He doesn't even own a calculator.
When Don tells him their mother is dead, Charlie doesn't even turn around. P vs NP. Don guesses all those numbers must mean something, but he doesn't care. He takes an eraser off one board and starts erasing the rest.
That finally gets Charlie's attention. "What are you doing?" he asks, like he's just woken up.
"This means nothing!" Don shouts. "Our mother is dead!"
Charlie nods. "I know," he says. "The chances she wouldn't be were less than two percent."
Don makes a sound of frustration and pulls one of the boards straight down to the floor. It crashes with a sound like movie made thunder and raises a cloud of chalk.
"You have to stop that," Charlie tells him desperately. He raises his hands to his ears and closes his eyes, whispers a list of numbers.
"She's dead," Don says, hands falling uselessly to his side. "Do you understand that?"
"I know," Charlie says. "I knew the moment she told me what was wrong."
"But she wasn't dead then," Don says. "You don't give up that easy!"
"That's why I'm trying to solve the impossible," Charlie says quietly, with such exhaustion it makes Don's heart ache. "But I'm too late. I knew I would be."
"Charlie," Don starts, unsure what to say after that.
Charlie drops to his knees, and starts writing on the floor of the garage, retracing from memory all of the equations that Don had erased. "There is an answer," Charlie tells him. "Everything has an answer."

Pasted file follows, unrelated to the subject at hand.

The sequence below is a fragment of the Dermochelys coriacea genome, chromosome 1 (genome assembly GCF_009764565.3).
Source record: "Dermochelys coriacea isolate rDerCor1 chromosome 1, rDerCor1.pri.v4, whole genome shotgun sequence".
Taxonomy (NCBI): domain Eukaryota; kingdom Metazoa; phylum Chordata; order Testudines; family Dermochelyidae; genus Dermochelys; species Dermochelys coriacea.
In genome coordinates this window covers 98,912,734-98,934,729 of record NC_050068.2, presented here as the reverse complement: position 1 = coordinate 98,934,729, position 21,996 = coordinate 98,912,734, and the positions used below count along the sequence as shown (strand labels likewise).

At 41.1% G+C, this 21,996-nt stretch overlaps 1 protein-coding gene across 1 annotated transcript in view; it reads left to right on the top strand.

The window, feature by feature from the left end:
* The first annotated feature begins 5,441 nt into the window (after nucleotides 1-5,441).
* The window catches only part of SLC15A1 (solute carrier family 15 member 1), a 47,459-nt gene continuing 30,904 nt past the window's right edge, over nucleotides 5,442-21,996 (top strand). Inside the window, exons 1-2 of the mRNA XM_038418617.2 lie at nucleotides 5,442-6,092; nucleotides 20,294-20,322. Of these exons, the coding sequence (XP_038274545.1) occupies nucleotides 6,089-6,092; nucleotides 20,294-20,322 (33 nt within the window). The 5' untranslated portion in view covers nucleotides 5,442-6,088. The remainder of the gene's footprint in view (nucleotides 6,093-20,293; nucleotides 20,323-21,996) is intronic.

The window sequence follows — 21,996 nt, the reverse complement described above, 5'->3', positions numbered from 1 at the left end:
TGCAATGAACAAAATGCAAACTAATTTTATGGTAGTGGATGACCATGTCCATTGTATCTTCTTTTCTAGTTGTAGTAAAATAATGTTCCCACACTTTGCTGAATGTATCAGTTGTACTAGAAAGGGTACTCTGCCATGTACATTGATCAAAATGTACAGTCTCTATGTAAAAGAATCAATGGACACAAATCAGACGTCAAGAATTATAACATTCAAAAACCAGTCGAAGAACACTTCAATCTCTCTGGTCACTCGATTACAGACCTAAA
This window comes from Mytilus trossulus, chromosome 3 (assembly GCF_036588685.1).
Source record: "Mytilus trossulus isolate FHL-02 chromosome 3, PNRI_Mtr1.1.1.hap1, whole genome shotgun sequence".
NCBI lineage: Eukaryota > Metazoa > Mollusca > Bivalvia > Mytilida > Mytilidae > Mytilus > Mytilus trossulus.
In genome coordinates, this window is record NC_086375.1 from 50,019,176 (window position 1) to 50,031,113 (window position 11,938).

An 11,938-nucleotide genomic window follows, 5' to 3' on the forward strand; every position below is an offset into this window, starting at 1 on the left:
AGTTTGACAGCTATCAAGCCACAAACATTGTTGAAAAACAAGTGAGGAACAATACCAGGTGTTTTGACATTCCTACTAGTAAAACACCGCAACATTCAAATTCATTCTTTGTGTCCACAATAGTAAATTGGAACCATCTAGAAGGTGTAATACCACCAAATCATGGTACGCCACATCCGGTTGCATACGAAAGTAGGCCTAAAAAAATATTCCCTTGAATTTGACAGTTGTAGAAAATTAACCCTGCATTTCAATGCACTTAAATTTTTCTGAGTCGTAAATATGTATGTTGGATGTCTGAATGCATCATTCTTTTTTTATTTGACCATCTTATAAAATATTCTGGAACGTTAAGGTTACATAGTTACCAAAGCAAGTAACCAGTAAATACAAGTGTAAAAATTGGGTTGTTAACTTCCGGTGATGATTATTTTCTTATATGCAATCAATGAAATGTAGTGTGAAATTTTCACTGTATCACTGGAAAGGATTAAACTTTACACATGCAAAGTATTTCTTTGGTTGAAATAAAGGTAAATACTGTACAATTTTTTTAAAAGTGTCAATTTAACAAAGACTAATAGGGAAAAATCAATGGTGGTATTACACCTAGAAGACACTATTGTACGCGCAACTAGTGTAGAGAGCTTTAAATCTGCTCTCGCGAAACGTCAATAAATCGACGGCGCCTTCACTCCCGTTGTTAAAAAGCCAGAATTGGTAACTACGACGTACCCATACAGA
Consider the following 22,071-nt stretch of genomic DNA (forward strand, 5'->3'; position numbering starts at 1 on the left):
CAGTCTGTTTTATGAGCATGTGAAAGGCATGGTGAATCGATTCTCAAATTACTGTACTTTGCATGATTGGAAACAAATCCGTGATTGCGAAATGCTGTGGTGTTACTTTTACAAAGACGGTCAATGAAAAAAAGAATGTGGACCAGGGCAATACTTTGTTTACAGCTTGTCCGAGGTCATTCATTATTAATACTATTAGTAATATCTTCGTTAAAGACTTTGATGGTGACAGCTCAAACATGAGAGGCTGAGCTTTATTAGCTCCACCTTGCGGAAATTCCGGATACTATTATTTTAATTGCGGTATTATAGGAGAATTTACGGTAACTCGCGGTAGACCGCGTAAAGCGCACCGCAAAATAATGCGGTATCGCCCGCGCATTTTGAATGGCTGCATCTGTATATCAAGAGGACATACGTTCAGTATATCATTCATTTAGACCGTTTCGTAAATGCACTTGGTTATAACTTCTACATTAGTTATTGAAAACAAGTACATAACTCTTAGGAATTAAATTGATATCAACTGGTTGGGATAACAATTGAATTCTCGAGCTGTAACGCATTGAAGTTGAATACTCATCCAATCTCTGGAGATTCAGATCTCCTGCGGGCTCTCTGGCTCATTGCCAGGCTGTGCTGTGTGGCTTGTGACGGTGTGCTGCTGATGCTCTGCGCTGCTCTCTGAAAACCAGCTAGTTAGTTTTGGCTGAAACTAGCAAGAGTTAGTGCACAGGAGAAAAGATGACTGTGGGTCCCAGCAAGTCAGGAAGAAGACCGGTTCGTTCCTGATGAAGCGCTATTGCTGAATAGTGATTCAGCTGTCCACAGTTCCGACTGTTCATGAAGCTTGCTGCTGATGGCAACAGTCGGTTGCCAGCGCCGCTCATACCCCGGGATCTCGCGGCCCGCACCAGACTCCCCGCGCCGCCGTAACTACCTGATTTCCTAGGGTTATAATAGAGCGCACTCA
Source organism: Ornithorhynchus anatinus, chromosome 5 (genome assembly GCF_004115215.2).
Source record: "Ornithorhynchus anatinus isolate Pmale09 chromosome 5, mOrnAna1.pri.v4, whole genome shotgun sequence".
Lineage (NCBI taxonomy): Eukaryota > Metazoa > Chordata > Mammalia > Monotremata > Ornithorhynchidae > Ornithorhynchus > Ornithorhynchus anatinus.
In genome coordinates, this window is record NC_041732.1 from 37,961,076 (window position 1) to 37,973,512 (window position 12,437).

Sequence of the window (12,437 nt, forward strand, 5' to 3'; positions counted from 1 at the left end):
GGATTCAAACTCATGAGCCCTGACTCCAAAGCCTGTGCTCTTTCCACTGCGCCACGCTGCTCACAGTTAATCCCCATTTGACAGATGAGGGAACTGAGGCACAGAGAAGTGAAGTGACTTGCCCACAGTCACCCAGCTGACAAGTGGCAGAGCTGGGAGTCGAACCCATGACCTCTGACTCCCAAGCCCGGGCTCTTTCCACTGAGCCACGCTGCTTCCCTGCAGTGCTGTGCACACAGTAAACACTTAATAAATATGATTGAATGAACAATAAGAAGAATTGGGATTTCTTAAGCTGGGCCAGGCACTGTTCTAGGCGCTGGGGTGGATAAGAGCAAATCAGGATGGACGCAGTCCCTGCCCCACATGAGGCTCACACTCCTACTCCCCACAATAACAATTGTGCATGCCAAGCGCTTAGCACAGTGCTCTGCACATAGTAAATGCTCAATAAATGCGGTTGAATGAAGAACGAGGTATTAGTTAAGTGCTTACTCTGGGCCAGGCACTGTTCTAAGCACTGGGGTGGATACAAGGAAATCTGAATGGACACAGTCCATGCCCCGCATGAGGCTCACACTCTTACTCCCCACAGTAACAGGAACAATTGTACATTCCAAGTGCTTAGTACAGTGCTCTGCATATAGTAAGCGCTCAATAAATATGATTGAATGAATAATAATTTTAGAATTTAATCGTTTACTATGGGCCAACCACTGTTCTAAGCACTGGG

"This was never going to save her," Don says.
Charlie isn't listening to him. "I'll find it," he says, "I'll find it, you'll see."
He's never once wished he was just like anyone else. He wouldn't part with his gift for anything.
It doesn't mean it isn't a little hard to bear.
Don's hands are still shaking when he pulls into the driveway, and the thing that bothers him the most is that now Charlie's are still. "You ever do that again--" he starts, feeling that old anger and panic, remembering the moment he spotted Charlie in the line of fire.
Remembering a little further back too, when Charlie had leapt across a chasm his length and half again just so he could be on the same side of it as him.
"I won't," Charlie says quickly. "And I think it's best we don't tell Dad."
Don lets out an exhausted laugh. "He'd kill me," he says. "So yeah. We'll keep this between us. For now. You do something that stupid again, it's out of my hands."
"It wasn't stupid," Charlie argues. "I needed to be there to know where he was."
"Yeah, well, he found you first," Don snaps. "Snipers tend to have that as an advantage."
"I was just trying to help," Charlie says tiredly, and he's staring at the front door now, but Don has his suspicions it's not what he sees.
"I know," he says. "And I appreciate it, but you're not an agent, Charlie. Next time, you stay in the car."
"Bullets go through windows too," Charlie tells him.
"Which side are you arguing for here?" Don asks.
"Point taken," Charlie nods. "I'll shut up."
Don sighs. "You sure you okay?" he asks.
"I'm fine. He didn't even graze me," he says. "Statistically--"
"Charlie," Don interrupts. "Don't."
"I'm just saying," Charlie says. "Statistically we're both already dead."
Don doesn't know why that had to be the thing they'd finally have in common.